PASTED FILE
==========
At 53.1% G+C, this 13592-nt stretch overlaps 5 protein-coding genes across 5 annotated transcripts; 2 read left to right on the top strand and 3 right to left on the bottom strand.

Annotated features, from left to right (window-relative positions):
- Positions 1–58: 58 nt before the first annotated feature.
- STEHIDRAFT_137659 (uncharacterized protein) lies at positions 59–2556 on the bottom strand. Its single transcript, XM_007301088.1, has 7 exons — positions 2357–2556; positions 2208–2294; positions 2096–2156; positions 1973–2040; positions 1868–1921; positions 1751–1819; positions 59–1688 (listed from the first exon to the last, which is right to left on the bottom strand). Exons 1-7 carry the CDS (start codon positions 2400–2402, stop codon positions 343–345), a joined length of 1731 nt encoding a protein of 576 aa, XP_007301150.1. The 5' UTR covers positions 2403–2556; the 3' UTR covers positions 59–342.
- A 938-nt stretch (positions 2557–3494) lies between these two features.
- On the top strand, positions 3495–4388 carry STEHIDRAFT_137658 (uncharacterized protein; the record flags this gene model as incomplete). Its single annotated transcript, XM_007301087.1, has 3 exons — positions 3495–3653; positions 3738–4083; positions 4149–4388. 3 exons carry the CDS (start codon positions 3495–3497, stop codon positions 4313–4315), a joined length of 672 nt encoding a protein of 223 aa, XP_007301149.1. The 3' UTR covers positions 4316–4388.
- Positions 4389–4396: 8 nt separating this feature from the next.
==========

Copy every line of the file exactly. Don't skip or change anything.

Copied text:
At 53.1% G+C, this 13592-nt stretch overlaps 5 protein-coding genes across 5 annotated transcripts; 2 read left to right on the top strand and 3 right to left on the bottom strand.

Annotated features, from left to right (window-relative positions):
- Positions 1–58: 58 nt before the first annotated feature.
- STEHIDRAFT_137659 (uncharacterized protein) lies at positions 59–2556 on the bottom strand. Its single transcript, XM_007301088.1, has 7 exons — positions 2357–2556; positions 2208–2294; positions 2096–2156; positions 1973–2040; positions 1868–1921; positions 1751–1819; positions 59–1688 (listed from the first exon to the last, which is right to left on the bottom strand). Exons 1-7 carry the CDS (start codon positions 2400–2402, stop codon positions 343–345), a joined length of 1731 nt encoding a protein of 576 aa, XP_007301150.1. The 5' UTR covers positions 2403–2556; the 3' UTR covers positions 59–342.
- A 938-nt stretch (positions 2557–3494) lies between these two features.
- On the top strand, positions 3495–4388 carry STEHIDRAFT_137658 (uncharacterized protein; the record flags this gene model as incomplete). Its single annotated transcript, XM_007301087.1, has 3 exons — positions 3495–3653; positions 3738–4083; positions 4149–4388. 3 exons carry the CDS (start codon positions 3495–3497, stop codon positions 4313–4315), a joined length of 672 nt encoding a protein of 223 aa, XP_007301149.1. The 3' UTR covers positions 4316–4388.
- Positions 4389–4396: 8 nt separating this feature from the next.